The Wager

And so a deal is struck. Emily, 178cm, American, will take on Untumak, 160cm, from Kyrgyzstan, in a horse race. Untumak will provide the horses, Emily will chose the course. Being the away side perhaps Emily is at a disadvantage, but being a cowgirl from California and boldly proclaiming that she can ride anything with 4 legs, the out come is no sure thing. Following the horse race some roping: agreeable friends as barely wavering targets. Egos are cocked, measures
of the foe taken; deadly serious yet deadly fun too. “In Kyrgyzstan, you will lose” he says. “I bet I will beat you” rings back. “I bet you won’t”.
It does not take much to go from 1 vs 1 to 3, 4, 5 people claiming to be the fastest rider, and then you have a horse race. Wagers spill out from the competitors, the spectators too get involved. Now it is the observers taking the measures, cocking their own egos; a test of knowledge, bravado, luck. Soon it is the spectators boasting on behalf of the competitors, staging the races, creating the sport.

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Sun, sea (well, lake) and 2 fine steeds

In the end the hostilities do not quite materialise. Untumak arrived 3 hours early with the horses, a feat unheard of in Kyrgyzstan, and him and Emily proceed to spend a few hours riding. He takes his flighty 2 year old that needs some work, she gets his best horse. There is the odd burst of a gallop, the occasional test of speed, but you could hardly call them opponents in a race. There is too much bonhomie, too much general joy in the activity to necessitate any real stakes of money or honour. The roping to is an enjoyable farce, too much giggling and jest; play rather than sport.

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In “Homo ludens” Johann Huizinga describes how there is some playful element in all most every avenue of human culture. From the special uniforms, set arenas and deadly seriousness yet clear ridiculousness of religious ceremonies to the challenges of law and the riddle and poem of historical story telling. He goes on to say that sport is an extreme form of play, where the ideal of winning is pursued beyond that of fun. For JM, sport lacks some of the fundamental elements of play that make it so commonly found across and throughout culture. Certainly, with a less restrictive definition, play is easier to find day-to-day than sport. Playing dress-up, playing an instrument, playing at being the overbearing aunt to annoy your brother. I’ve already said that there needs to be some competitive element to make it a sport and many kinds of play, including the frivolities at Bokonbaevo yurt camp, do lack this.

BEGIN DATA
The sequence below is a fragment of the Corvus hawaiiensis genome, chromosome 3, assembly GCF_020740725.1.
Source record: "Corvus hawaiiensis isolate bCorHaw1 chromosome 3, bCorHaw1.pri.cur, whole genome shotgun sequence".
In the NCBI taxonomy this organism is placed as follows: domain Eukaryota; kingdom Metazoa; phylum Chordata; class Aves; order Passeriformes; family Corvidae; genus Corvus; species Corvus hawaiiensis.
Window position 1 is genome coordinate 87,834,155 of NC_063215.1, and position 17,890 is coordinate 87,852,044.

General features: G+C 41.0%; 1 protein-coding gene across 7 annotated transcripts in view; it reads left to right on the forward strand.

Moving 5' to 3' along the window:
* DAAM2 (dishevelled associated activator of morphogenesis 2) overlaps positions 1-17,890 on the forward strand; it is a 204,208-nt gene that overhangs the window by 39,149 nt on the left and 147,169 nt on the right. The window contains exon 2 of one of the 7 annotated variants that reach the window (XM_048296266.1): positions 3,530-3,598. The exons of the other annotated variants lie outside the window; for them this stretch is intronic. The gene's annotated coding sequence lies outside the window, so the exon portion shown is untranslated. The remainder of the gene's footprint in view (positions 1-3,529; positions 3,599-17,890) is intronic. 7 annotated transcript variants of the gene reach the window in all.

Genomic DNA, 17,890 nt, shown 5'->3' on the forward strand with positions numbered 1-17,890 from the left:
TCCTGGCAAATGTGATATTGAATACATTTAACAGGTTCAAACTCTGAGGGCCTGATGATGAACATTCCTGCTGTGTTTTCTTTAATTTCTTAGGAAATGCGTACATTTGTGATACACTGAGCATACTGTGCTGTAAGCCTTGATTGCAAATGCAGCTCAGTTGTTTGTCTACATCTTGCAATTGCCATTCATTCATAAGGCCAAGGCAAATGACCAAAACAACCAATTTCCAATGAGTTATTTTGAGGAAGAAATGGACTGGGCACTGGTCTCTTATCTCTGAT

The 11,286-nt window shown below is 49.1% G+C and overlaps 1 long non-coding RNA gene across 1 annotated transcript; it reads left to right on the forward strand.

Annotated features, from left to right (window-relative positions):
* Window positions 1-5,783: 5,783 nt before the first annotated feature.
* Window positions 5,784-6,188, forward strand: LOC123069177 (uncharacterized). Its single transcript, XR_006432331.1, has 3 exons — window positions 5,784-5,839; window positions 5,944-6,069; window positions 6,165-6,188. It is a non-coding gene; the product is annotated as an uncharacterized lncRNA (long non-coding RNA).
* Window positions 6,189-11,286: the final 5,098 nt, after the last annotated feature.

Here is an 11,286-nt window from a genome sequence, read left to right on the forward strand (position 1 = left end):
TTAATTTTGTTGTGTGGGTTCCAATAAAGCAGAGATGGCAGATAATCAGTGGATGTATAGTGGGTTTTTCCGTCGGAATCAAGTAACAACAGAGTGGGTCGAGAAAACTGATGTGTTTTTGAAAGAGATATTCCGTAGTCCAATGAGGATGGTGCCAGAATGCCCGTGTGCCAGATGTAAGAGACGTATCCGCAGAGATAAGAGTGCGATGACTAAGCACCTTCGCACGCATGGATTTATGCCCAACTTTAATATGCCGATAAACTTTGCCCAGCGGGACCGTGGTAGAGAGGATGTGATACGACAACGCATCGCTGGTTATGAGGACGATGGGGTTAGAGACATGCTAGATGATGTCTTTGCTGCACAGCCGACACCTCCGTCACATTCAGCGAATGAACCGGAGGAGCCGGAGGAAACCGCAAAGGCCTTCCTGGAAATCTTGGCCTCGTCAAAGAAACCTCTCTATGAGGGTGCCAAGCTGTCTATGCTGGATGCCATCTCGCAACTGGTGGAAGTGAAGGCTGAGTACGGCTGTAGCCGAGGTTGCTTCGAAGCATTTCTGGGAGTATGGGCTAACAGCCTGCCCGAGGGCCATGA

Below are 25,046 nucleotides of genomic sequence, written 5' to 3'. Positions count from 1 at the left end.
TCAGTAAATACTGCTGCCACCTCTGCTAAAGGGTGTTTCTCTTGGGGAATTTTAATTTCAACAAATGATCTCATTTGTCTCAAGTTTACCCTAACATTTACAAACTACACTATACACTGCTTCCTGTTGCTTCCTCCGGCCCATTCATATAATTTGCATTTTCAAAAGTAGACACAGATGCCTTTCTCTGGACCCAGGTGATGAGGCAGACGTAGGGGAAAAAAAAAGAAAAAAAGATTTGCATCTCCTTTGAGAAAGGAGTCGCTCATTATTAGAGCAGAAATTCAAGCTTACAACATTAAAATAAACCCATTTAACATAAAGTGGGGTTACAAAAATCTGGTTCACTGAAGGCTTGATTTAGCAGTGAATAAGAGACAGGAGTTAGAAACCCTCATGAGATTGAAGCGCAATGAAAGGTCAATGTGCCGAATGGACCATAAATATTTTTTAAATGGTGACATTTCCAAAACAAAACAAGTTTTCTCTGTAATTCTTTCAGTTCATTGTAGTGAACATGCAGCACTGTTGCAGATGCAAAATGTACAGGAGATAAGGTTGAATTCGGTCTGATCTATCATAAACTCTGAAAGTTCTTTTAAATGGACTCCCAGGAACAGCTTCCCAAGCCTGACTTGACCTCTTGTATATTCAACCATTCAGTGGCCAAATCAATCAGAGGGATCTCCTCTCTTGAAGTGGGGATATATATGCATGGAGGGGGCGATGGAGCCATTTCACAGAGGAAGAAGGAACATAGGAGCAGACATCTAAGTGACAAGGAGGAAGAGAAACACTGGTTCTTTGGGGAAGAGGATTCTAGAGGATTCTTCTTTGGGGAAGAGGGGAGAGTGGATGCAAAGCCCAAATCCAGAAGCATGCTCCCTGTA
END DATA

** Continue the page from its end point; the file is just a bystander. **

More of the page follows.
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Janubek was pretty handy with this 3 string number

This might limit the spread of sport, each additional criteria lessening the range of things you could include. But I can always see the wager creeping back in. Two people skimming stones: “bet I can skim it further” – “bet I can get more hops in”; suddenly we have competition and so sport. Does this make the bet, the wager, the gamble a fundamental part of sport? Does the desire to test our skill and luck for a prize preceded some “sporting instinct”? There are some races and events that are organised for the benefit of the betting punters, giving them a morsel to satisfy their ravenous appetites for competition and chance. Gambling itself becomes the sport: play poker professionally, watch roulette on the sports channel. Perhaps the gambling exists quite happily without the sport.

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But it cannot be about money. I, and anyone reading this, is quite unlikely to have played in some game or participated in some meet where sums of money were placed on the outcome. Sure, it is everywhere at the top, the most visible levels, and in some really weird cases it starts to perpetuate itself while abandoning the original ideas of sport. I’m thinking of the simulated “horse races “ you can find in betting shops, where there are no real horses, and no real chance of beating the house either. But there is far to much sport out there, from kids knocking a ball around their street after school to adults playing Sunday league football in the park, that is unaffected by the lustre of money for it to be considered the essential driving force. We are then left with this competitive element. Me vs you, us vs them. Easy to see how our evolutionary history would’ve favoured those with a competitive side. Easy to see how those who like to test themselves against and better others would outcompete those happy to sit back. Easy to see prehistoric humans, choosing their favourite throwing stick, saying: “I bet….’

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